A grieving dad has been forced to dig his little girl’s grave for the second time, after a devastating storm buried her final resting place under metres of mud and silt.
Peter Lafferty buried his precious firstborn Sarah 21 years ago after she tragically died at just five from pneumonia.
Sarah was laid to rest at a small, privately-owned cemetery on the banks of the Mangaone River in the Hawke’s Bay region on New Zealand’s North Island.
A heartbroken Mr Lafferty, 59, feared the worst after Tropical Cyclone Gabrielle and raging floodwaters left behind a massive trail of destruction earlier this month.
The entire cemetery was unrecognisable after floodwaters dumped five feet of silt and debris onto the 120 grave headstones at the cemetery.
Armed with just a shovel and a wheelbarrow, Mr Lafferty managed to find his daughter’s grave last week after an hour of painstakingly digging by hand.
Peter Lafferty’s eldest child Sarah (pictured at two-months-old ) was born with cerebral palsy
‘I didn’t think I’d ever be doing it this all over again but someone has to do it,’ he told Daily Mail Australia.
‘It was heartbreaking having to get down on my hands and knees and continue digging until I found Sarah’s grave.
‘I’m also devastated for the other families whose loved ones are buried here.’
Mr Lafferty said he’d buried his daughter seven feet deep and was ‘relieved’ to find her headstone and coffin after the extensive dig.
‘I buried Sarah here with the help of my dad 22 years ago, digging seven feet deep,’ he said.
‘I was super relieved to find it but at the same time, it brings back sad memories.’
A vacant plot remains next to Sarah’s grave so Mr Lafferty can be buried next to his little girl when the time comes.
The recent ordeal brought back heartbreaking memories of his beloved daughter, who was born with severe cerebral palsy.
Both Sarah and her mum were lucky to survive the traumatic birth.
‘Sarah was starved of oxygen for 45 minutes,’ Mr Lafferty recalled.
‘Doctors told me she wouldn’t survive 10 hours.’
Peter Lafferty (pictured) hopes to recover all 120 graves at the cemetery
Peter Lafferty had to dig for his daughter’s grave a second time 21 years after he buried her
Mr Lafferty said his daughter suffered many health battles her entire short life.
‘Her mum was in an induced coma afterwards so it was a month before she was able to hold her for the first time,’ he said.
‘Sarah was a living doll unable to sit or stand, walk or talk. But she was so strong.
‘Not a day passes by when I don’t think about her.’
Mr Lafferty’s work at the cemetery is far from over.
Almost a fortnight on from the disaster, which saw a national state of emergency declared for just the third time in the country’s history, the massive clean-up has only just begun.
The cyclone caused widespread damage on New Zealand’s North Island and claimed at least 11 lives as the country´s most damaging natural disaster his century.
A makeshift bridge has been built over Mangaone River after the Rissington Bridge washed away.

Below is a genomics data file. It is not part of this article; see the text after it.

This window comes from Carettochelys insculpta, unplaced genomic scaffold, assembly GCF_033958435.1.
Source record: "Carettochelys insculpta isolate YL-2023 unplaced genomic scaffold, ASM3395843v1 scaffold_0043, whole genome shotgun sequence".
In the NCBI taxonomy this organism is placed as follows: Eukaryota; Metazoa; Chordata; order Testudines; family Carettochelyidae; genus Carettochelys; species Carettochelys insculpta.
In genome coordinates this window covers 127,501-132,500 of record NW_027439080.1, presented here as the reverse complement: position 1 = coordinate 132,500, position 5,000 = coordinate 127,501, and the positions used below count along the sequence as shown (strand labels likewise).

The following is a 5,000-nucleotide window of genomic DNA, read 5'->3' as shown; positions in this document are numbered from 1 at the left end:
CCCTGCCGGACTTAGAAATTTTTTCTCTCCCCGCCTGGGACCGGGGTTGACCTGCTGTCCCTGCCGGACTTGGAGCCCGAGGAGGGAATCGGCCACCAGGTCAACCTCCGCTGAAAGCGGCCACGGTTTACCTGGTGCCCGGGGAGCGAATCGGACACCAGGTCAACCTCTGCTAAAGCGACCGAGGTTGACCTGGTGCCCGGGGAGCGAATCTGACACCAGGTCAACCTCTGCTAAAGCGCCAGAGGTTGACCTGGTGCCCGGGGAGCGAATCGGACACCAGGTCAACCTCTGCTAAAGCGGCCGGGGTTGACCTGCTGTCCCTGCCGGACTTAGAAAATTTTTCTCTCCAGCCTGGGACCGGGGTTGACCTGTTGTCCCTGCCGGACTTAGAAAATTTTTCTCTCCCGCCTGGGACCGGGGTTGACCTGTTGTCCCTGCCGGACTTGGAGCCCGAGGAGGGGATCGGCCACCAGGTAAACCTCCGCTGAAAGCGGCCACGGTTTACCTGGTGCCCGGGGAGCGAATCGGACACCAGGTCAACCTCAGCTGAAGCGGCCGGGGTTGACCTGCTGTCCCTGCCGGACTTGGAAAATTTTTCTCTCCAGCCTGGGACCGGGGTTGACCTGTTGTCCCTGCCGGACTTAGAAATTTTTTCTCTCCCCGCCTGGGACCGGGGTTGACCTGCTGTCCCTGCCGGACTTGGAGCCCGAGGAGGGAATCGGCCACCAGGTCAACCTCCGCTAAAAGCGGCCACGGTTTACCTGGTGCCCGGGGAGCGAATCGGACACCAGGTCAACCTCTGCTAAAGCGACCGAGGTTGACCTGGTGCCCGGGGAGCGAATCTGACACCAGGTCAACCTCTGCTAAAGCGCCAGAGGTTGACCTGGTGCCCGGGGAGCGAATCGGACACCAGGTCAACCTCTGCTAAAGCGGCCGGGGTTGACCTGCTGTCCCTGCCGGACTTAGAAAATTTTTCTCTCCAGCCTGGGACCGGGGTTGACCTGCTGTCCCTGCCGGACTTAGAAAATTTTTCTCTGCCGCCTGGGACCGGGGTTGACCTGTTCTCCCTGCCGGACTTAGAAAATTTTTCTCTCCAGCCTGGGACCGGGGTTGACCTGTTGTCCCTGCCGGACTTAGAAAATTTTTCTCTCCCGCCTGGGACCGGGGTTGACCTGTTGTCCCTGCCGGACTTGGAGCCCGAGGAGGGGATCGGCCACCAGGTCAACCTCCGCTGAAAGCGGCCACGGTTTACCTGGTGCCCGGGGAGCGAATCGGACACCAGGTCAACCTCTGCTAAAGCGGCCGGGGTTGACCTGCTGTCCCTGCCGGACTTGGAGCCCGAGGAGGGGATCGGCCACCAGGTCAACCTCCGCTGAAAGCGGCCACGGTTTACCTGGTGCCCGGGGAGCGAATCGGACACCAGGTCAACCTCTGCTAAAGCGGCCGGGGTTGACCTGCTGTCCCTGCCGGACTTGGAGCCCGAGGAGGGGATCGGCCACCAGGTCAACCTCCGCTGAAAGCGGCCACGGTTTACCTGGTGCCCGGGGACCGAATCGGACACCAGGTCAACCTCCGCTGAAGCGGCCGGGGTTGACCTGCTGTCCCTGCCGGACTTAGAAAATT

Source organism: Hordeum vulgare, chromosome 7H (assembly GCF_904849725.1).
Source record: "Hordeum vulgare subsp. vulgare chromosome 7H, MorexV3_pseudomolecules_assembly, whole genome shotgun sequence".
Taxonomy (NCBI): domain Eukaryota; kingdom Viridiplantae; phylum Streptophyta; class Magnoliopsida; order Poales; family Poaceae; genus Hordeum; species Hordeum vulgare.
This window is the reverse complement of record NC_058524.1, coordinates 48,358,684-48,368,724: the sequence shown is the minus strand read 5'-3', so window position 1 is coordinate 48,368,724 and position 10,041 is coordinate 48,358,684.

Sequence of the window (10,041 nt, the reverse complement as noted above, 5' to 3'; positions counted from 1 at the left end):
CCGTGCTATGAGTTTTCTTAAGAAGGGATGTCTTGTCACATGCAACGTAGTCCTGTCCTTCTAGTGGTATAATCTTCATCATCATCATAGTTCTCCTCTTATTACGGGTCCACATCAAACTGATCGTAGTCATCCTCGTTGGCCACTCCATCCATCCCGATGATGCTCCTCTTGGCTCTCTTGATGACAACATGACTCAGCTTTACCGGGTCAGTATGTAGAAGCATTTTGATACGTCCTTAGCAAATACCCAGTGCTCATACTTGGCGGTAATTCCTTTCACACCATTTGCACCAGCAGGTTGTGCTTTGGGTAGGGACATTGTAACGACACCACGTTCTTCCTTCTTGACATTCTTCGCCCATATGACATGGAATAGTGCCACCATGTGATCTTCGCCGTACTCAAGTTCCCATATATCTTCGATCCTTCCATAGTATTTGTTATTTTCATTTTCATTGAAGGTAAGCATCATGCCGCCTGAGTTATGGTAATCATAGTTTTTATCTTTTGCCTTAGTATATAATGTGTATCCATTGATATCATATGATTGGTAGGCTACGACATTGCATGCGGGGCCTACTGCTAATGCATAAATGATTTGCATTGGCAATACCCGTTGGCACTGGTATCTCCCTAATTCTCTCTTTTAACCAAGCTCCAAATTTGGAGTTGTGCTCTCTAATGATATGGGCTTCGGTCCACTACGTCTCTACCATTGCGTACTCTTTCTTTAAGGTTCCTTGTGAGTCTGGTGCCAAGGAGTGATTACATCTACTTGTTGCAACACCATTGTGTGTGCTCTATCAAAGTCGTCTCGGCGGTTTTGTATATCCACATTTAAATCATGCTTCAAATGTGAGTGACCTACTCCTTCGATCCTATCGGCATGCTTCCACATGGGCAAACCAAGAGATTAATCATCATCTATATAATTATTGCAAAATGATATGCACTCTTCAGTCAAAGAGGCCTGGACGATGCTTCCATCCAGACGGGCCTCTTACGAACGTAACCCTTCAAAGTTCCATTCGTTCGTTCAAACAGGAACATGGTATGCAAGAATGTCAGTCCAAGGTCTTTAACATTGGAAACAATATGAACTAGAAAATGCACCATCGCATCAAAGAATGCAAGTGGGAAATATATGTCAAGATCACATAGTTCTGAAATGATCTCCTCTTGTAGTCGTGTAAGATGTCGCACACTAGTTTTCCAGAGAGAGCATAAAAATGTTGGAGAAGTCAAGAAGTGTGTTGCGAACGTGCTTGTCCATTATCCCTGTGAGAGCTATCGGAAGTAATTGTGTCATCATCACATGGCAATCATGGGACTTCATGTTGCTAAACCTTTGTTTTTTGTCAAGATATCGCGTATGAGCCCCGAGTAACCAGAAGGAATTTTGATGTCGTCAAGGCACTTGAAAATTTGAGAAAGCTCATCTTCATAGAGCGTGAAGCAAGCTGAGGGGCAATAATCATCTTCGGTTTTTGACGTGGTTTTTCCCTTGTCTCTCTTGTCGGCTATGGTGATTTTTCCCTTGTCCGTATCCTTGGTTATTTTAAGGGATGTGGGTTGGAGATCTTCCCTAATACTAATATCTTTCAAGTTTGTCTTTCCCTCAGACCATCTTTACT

Being on the banks of the Mangaone River, the cemetery felt the full brunt of the cyclone and remains a scene of devastation, covered in mud and strewn with debris and driftwood.
Peter Lafferty’s daughter Sarah (pictured) tragically died from pneumonia in 2001
The cyclone left behind a massive trail of destruction at the privately-owned cemetery
Mr Lafferty is now determined to find all 120 graves at the site, privately owned by the local Absolom family whom he grew up with.
He spends up to 10 hours there almost every day.
He could be digging for weeks for 50 graves which still need to be found, including several relatives.
Much of the task is done by shovel rather than mechanical diggers, mindful of potential risk of destroying graves deep below the surface.
The cemetery clean-up has almost solely been a one man job, apart from the help of soldiers to remove massive piles of dirt blocking the entrance gates.
‘It’s a major job, the entire cemetery was buried under five feet of silt,’ Mr Lafferty said.
‘The headstones are very fragile so you have to be super duper careful.’
‘I know where most of the graves are, having played here all then time when I was a kid.
‘Some of the graves are more than 120 years, including a mother and son who died within days of each other during the Spanish flu epidemic.’
The cemetery felt the full brunt of Cyclone Gabrielle. Pictured is the devastating aftermath one week on
Mr Lafferty is also desperately searching for the porcelain teddy bear that sat next to Sarah’s headstone, which has sentimental value.
The memento was given by friends Mr Lafferty has met while living in Australia during the 1980s working as an interstate truck driver.
Mr Lafferty’s other children Amy and Luke are proud of his tireless efforts.
‘He’s been out in the hot sun every for a week doing a job no one should ever have to do, and I’m guttered I can’t go home to help,’ his son told Daily Mail Australia.
‘The whole family was relieved to learn Sarah is still there and really appreciates the work he’s doing.’
The entire cemetery was buried under five feet of silt in the wake of the cyclone